It is too bad that this has somehow gotten categorized as a "business book". Certainly many of its anecdotes are business oriented, as indeed are many of the applications of supercrunching. But the profound effect that Internet-driven statistical and probability analysis has had on the lives of ordinary people are profound.
To his credit, the book is written for the lay reader. you don't have to be an expert in statistics, and the examples are from everyday life. I was expecting something pretty dry and in fact found his writing quite entertaining.
I felt there was only one omission. It seems pretty clear that business, medical, and other decision making will increasingly be driven by supercrunched statistics. So the author could have spent more time discussing the implications of this. For example, if your physician defaults to software which is generally accepted to make good diagnostic decisions, does this mean that he or she no longer has liability for malpractice? Should a bank loan officer be fired for ignoring an obvious reason for declining a mortgage which wasn't covered by the analytical software? The book could have offered more discussion of these second order consequences.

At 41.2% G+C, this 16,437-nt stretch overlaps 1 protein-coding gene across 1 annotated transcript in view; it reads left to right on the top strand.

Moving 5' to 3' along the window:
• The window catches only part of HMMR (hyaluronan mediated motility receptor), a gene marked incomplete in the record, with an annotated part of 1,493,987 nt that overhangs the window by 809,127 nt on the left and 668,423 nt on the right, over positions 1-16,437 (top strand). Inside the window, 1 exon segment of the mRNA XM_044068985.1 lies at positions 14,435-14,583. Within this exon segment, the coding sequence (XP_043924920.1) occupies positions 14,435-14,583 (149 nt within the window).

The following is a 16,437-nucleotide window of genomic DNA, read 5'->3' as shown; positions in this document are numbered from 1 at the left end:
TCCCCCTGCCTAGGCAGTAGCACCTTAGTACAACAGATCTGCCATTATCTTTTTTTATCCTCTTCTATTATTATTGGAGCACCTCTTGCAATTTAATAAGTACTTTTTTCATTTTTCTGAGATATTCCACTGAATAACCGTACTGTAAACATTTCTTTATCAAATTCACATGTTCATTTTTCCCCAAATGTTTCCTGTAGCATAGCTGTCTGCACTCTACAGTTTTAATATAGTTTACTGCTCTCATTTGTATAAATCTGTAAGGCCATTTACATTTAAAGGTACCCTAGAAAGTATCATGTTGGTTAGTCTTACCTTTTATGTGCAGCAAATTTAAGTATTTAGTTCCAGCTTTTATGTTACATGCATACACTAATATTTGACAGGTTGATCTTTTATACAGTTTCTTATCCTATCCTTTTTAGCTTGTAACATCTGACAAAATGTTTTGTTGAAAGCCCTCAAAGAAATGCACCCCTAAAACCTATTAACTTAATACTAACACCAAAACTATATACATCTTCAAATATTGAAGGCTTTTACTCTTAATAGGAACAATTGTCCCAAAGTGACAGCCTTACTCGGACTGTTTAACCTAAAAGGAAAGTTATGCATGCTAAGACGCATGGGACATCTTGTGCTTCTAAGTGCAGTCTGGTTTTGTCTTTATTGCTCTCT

There is little doubt that the author knows what he's talking about, and he is disarming at admitting his own shortcomings until he discovered cunnilingus. His advice is detailed and supported by anatomical descriptions. The book is considerably too long, and repetitive in places; it would have worked better as a long article. But it is the best available. My only reason for downgrading was these style issues; as to content it is excellent. In the second edition he should get a female co-author to supplement his (admittedly) second-hand descriptions of how it all feels to the woman.
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